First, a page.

Singapore – keeping a growing population in touch with nature
07 April 2014 | Article
In a developed and highly populated city like Singapore, space is at a premium. Keeping people connected to nature and making sure they have access to natural spaces requires a comprehensive and long-term approach to land use planning.
Singapore cleverly converts unassuming spaces to green recreation areas and plans to continue this approach to connect people with nature as much as possible. Efforts include adorning structures with vertical/skyrise greenery, converting a concrete sterile canal to a ‘naturalised’ river that teems with life, activating unused reserved land into vibrant park connectors and creating ‘nature ways’ - designated routes planted with trees and shrubs to help the movement of wildlife such as birds and butterflies.
“Many cities around the world realise the importance of green spaces as necessary assets for the well-being of their people. In Singapore, parks and green spaces play an integral role in our ‘City in a Garden’ vision, where we aim to create a city nestled in an environment of parks, greenery and rich biodiversity,” says Mr Kong Yit San, Assistant Chief Executive Officer (Park Management & Lifestyle Cluster) of the National Parks Board.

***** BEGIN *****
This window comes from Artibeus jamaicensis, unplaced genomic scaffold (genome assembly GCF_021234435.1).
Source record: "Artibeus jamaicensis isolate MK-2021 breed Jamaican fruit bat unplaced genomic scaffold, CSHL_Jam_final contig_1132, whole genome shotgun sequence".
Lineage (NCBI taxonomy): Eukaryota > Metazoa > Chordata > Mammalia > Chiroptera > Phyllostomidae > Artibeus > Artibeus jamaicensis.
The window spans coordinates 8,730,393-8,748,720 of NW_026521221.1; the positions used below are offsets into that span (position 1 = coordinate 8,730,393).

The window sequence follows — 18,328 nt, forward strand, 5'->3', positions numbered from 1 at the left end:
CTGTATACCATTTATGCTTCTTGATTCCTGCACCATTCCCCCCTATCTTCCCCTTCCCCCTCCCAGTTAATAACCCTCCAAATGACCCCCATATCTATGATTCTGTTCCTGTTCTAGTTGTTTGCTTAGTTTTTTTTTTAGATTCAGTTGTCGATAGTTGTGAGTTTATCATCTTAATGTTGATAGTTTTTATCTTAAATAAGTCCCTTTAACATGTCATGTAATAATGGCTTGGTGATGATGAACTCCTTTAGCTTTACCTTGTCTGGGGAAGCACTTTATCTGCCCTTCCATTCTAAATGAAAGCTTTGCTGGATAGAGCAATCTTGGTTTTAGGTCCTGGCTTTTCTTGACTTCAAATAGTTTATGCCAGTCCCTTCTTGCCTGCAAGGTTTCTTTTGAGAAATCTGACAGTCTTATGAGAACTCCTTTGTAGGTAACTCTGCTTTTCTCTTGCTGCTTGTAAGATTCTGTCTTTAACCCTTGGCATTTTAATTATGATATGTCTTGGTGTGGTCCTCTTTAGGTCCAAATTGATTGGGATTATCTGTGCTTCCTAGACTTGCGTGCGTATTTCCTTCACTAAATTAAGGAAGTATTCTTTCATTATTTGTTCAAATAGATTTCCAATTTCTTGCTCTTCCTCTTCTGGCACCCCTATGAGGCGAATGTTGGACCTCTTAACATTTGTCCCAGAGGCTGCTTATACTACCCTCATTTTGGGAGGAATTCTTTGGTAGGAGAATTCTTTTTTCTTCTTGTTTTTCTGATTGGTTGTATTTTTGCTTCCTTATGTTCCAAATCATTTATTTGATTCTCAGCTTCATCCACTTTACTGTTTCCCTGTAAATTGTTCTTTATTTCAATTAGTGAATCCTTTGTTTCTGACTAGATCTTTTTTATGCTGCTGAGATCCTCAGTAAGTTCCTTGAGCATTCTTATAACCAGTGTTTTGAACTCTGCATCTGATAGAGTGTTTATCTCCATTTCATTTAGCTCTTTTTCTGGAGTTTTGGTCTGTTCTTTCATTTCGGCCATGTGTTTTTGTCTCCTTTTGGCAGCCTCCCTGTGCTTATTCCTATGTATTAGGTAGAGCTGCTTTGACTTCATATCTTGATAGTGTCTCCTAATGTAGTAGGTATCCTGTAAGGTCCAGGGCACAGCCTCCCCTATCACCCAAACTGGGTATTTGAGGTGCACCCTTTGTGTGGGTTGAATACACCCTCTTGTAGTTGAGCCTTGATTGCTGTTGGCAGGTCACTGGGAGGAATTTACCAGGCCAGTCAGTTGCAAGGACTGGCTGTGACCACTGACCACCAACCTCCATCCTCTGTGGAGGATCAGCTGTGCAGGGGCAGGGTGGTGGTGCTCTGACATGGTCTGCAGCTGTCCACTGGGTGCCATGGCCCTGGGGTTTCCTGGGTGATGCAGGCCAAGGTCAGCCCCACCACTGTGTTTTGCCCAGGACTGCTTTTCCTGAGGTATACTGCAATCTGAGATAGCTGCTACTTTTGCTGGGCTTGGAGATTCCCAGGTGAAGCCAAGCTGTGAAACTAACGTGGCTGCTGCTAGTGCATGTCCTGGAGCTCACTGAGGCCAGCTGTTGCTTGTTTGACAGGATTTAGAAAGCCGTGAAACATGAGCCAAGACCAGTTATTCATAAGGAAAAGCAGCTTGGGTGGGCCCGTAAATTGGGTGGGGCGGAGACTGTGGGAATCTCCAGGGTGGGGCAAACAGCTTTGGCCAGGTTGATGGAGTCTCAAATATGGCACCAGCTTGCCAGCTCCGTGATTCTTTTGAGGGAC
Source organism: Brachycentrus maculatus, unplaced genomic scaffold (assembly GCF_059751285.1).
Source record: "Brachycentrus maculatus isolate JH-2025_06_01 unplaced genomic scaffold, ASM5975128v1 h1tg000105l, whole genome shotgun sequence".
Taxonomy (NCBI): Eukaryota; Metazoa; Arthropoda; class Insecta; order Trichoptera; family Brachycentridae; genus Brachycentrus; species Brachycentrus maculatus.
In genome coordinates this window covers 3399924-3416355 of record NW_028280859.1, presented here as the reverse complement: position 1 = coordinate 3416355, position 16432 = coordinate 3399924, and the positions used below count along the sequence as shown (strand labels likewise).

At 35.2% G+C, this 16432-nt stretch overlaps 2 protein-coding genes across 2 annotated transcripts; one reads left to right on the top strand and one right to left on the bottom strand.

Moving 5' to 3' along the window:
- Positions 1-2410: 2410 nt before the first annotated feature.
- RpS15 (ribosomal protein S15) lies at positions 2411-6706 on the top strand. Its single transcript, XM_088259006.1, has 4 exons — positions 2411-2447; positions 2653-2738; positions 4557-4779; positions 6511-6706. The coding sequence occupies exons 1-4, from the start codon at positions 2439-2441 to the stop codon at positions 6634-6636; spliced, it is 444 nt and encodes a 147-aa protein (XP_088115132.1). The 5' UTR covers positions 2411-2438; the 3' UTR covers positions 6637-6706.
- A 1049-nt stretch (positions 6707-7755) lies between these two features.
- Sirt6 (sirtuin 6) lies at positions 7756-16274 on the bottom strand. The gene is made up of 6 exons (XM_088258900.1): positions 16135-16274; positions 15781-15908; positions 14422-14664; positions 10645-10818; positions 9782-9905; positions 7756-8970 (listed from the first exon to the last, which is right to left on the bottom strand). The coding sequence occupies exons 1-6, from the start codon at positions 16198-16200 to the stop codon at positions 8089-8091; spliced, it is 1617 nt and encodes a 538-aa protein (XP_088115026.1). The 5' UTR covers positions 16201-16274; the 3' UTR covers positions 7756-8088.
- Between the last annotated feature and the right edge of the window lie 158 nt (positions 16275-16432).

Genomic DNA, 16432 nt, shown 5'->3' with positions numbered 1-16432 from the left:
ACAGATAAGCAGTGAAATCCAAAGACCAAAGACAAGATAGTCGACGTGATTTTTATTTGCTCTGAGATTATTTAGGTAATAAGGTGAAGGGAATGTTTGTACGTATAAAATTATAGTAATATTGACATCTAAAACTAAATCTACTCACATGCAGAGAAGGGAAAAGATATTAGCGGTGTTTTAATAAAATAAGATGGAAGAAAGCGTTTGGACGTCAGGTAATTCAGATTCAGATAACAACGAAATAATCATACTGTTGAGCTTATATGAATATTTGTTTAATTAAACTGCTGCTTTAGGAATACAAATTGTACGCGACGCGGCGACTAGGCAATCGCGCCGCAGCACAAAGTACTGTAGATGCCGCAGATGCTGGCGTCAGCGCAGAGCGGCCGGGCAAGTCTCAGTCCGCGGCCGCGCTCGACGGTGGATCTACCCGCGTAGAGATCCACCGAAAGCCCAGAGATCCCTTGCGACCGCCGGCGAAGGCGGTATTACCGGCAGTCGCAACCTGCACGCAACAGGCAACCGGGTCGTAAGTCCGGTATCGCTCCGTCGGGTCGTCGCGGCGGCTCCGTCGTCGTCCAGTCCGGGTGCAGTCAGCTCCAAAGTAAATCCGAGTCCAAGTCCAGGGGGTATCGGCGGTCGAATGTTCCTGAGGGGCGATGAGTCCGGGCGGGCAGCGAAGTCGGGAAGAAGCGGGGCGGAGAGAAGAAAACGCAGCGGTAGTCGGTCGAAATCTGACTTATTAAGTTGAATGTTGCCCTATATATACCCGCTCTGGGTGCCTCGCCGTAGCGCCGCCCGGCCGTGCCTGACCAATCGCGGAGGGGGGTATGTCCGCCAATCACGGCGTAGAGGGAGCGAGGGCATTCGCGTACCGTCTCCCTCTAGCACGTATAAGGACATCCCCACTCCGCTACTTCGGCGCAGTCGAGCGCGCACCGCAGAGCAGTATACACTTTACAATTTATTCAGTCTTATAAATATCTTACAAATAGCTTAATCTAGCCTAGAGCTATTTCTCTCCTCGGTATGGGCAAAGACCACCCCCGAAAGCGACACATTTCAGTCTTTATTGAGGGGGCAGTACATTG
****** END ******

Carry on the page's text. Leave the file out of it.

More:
“As such, in addition to optimising our urban spaces, we work towards having at least 90% of our residents live within 400 metres of parks and green spaces. Our parks and green spaces also serve as supplementary habitats for native species such as dragonflies, butterflies and even hornbills, and we believe this enriches the quality of urban living by bringing nature and biodiversity closer to people.”
“We also try to inject vibrancy into our green spaces through activities and programmes, so that green spaces provide more recreational options for the people and allow them to enjoy nature and cultivate a healthier lifestyle. In this aspect, we have been successful in engaging members of our community through various initiatives such as our ‘Community in Bloom’ gardening programme and the ‘Plant-A-Tree’ programme. We have also been leveraging technology, using social media to interest and engage the community. These efforts have proven effective in imbuing a greater sense of community ownership of our shared spaces.”